Proactive Laundry Equipment Replacement Plan for Solid ROI (Part 1)

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Decision trees can help guide laundry and linen service management on equipment repair and replacement. (Image licensed by Ingram Publishing)

Matt Poe |

Experts say planning to replace worn machinery can increase efficiencies, save money

CHICAGO — TMI Hospitality, which manages nearly 200 hotel properties in 26 states, uses equipment built by Alliance Laundry Systems in its laundries, according to Sid Lien, vice president of procurement.

He says the company has found the equipment lasts 20 or more years. 

“The question we had to ask ourselves is, ‘Should we maintain equipment this long?’” Lien says.

RETURN ON INVESTMENT

“By designing products that help withstand daily rigors, each brand engineers its washers and dryers to perform optimally—providing the throughput and longevity expected in the marketplace,” says Rick Murphy, sales manager for Whirlpool Corp. Commercial Laundry.

“Lavatec has equipment that has been in operation for almost 30 years,” says Keith Ware, vice president of sales for Lavatec Laundry Technology Inc. “Most companies replace their equipment every 20 years or more, but at times many hold onto the operating performance of a piece of equipment that has gone beyond its useful life.” 

After some research, Lien says TMI Hospitality determined that the best return-on-investment (ROI) equation that considers ongoing maintenance costs and new-equipment efficiencies was to replace equipment when it reaches 12 to 15 years of age—depending on operating conditions and routine maintenance schedules.

Each laundry and linen service provider has to look at its own equipment, maintenance and efficiencies to determine when equipment needs to be replaced and how best to go about the changeover for maximum efficiency and minimum impact on day-to-day operations—to have a proactive plan in place.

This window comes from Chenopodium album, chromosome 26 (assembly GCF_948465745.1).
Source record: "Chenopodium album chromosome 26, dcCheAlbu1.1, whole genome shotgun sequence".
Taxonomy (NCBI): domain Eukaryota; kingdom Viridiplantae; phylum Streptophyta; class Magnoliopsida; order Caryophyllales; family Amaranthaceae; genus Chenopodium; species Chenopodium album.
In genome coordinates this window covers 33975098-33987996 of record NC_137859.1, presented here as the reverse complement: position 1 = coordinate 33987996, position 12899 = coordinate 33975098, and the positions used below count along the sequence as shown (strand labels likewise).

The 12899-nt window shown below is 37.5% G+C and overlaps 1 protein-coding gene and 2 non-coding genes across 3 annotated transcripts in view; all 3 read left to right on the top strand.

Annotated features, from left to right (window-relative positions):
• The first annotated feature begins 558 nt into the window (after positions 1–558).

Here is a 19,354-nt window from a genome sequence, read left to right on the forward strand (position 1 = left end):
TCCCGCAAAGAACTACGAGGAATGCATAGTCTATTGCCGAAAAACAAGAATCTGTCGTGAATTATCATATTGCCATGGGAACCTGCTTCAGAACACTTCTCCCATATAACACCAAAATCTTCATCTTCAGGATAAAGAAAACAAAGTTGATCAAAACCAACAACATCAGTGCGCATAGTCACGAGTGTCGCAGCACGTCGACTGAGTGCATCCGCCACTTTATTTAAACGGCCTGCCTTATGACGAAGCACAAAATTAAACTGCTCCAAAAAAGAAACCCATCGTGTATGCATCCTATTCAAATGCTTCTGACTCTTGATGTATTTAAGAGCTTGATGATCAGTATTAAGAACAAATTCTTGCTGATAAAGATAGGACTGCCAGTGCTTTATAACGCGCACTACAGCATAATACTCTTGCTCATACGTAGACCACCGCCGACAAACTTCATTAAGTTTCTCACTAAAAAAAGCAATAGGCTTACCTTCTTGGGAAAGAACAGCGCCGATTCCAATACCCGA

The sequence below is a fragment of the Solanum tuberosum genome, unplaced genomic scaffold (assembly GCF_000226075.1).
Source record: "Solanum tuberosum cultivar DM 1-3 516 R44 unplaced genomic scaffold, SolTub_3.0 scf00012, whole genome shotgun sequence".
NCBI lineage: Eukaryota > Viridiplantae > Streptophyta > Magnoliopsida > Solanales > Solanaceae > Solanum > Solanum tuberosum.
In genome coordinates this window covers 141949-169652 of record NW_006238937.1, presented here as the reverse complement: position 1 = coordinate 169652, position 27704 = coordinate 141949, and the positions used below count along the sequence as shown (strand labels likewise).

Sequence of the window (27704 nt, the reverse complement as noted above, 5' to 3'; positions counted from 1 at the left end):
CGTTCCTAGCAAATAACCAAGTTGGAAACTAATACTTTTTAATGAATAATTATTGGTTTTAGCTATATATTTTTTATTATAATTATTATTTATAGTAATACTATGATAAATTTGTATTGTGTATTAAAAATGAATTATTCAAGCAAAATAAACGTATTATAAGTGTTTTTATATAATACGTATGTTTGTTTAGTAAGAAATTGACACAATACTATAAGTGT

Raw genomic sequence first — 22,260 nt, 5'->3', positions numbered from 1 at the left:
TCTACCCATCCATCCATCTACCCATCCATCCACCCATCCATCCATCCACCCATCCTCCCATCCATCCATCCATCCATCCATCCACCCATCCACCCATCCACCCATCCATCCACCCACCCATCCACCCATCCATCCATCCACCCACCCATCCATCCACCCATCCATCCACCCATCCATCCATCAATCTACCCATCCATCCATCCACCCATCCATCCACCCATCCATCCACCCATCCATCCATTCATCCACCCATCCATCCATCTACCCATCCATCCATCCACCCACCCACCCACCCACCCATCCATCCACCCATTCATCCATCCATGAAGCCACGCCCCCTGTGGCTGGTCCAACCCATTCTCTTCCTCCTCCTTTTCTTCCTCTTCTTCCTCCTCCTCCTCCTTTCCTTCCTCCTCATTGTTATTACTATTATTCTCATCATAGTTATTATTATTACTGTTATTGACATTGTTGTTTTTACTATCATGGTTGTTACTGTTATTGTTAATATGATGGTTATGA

Bill Brooks, North American sales manager for Alliance’s UniMac brand, recommends creating an asset list, which details the age of the machines at various properties, and applying a matrix to guide repair decisions. 

“If the machine is X years old, spend up to X dollars on repair. If the total repair is more, the guidance is to replace,” he says. “This is, by far, the most proactive way to plan for equipment replacement and guide when to repair.”

According to Ware, the two keys in replacement of current equipment are 1) the projected return on investment, and 2) the new equipment’s payback in terms of labor, utilities and maintenance.

“You should also consider if the current equipment is negatively affecting production, quality and service,” he says.

This varies by equipment. Ware says, as a general measure, after 15 years, if the repair cost is more than 40% of the value of the equipment, the laundry should consider replacement. 

“If a piece of equipment is much younger but the frame is damaged or cracked, repairing it may be futile,” he adds. “Often, older equipment is working but the performance of the equipment is affecting labor, utilities and downtime in the plant. If the ROI makes sense, it may be a better financial move to purchase or lease new equipment.”

Brooks says the proactive replacement conversation begins by knowing the overall efficiency and features of the equipment currently in service. 

“If your laundry is operating with low G-force washer-extractors and/or old tumble dryers without moisture-sensing, then no repair makes good fiscal sense,” he says. “Any major repair, such as bearings and seals on a 12-year-old machine, is a bad decision. Best case, you will get maybe five more years of life, but overall you are losing money, since it’s likely a low G-force model.

“With today’s advanced, moisture-sensing tumble dryers, efficiency is light years beyond what even a 6- or 8-year-old dryer could produce.”

He says the end result is that the ROI on new equipment purchases is much faster than laundry managers realize. 

Check back Thursday for the conclusion.

About the author

Matt Poe

American Trade Magazines

Editor

Matt Poe is editor of American Laundry News. He can be reached at mpoe@atmags.com or 866-942-5694.

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